It’s a little weird to see “Mindhunter” doing race stuff—and this episode does a lot, not just with it turning out Albert Jones’s Black Southern FBI agent gets on better with other Southerners—Black and White—than Jonathan Groff’s preppy White liberal—but also with Groff thinking he’s getting picked up by the beautiful (Black) hotel clerk only to find she’s bringing him to talk to three (Black) mothers of dead children. I’d heard “Mindhunter” was doing the Atlanta Child Murders this season, so I was expecting all of it, but expecting it didn’t make the scenes any less effective. Especially since Jones barely gets any close-ups—David Fincher, directing again (so three hours of “Mindhunter” so far this season; no wonder he hasn’t been directing features?) usually goes with Groff and the interviewee for the two interview scenes. Jones is sitting in with Groff because Holt McCallany is dealing with a murder in his town (and lying to both Groff and Anna Torv about it).
So the ostensible A plot is Groff going to Atlanta to do the interviews, only the obvious soon-to-be A plot is the dead children, McCallany’s the B plot, with Torv going and asking out the lady bartender the decided C plot. Though Torv gets the best music in the episode (The Pretenders), even though here’s a weird cut at the end with the song volume.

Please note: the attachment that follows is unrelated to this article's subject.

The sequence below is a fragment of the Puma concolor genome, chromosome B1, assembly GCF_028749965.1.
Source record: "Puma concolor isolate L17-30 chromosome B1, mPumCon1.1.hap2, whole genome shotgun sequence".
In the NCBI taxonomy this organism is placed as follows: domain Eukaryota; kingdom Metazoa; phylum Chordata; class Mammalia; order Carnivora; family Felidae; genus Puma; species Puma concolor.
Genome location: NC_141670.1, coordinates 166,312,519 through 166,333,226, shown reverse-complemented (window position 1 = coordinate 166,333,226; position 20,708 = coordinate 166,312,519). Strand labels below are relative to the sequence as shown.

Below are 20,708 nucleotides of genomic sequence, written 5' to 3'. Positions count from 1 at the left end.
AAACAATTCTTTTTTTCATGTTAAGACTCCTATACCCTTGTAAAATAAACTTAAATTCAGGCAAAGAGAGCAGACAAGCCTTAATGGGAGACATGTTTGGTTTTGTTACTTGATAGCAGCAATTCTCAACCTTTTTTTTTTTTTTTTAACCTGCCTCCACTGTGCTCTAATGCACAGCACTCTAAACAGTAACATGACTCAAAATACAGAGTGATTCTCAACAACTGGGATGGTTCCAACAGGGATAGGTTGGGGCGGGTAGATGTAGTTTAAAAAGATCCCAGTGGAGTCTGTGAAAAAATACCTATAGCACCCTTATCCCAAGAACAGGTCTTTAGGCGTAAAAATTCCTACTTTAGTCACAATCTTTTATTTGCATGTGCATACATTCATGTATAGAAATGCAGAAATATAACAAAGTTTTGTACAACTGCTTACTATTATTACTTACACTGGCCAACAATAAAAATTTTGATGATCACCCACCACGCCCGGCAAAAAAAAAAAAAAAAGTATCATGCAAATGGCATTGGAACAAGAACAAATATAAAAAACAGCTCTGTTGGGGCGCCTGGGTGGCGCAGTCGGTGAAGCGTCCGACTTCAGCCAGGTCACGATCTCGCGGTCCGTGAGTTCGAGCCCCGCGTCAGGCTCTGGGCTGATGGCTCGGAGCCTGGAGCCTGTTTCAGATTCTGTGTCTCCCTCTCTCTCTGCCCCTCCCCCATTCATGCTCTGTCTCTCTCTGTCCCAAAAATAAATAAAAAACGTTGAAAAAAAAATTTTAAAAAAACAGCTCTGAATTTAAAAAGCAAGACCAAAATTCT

Both of the serial killer interviewees are fine, but other than the white one looking so much like Jeremy Irons I kind of hope they CG’ed him young and it really is Jeremy Irons playing a hillbilly serial killer. Nate Corddry is back again—he first appeared last episode—and he’s got a couple good moments. The episode’s definitely not an actors’ showcase, however. McCallany gets less to do this episode than in either of the previous two, Groff gets overshadowed by everyone (it’s fine but it’s a thing), and Torv’s got two and a half scenes. It’s interesting to see Corddry in such a dramatic part—overwhelmed small town detective on a terrible case. It’s nice to see Corddry again.
“Mindhunter” is being real careful with the race stuff—Groff hasn’t quite grokked the reality for the Black people living in the South yet, especially not in the burgeoning Atlanta metropolis (which comes up). I’m just hoping they can handle it all. It’ll be interesting to see how “Mindhunter” scales, as it’s apparently about to go full procedural.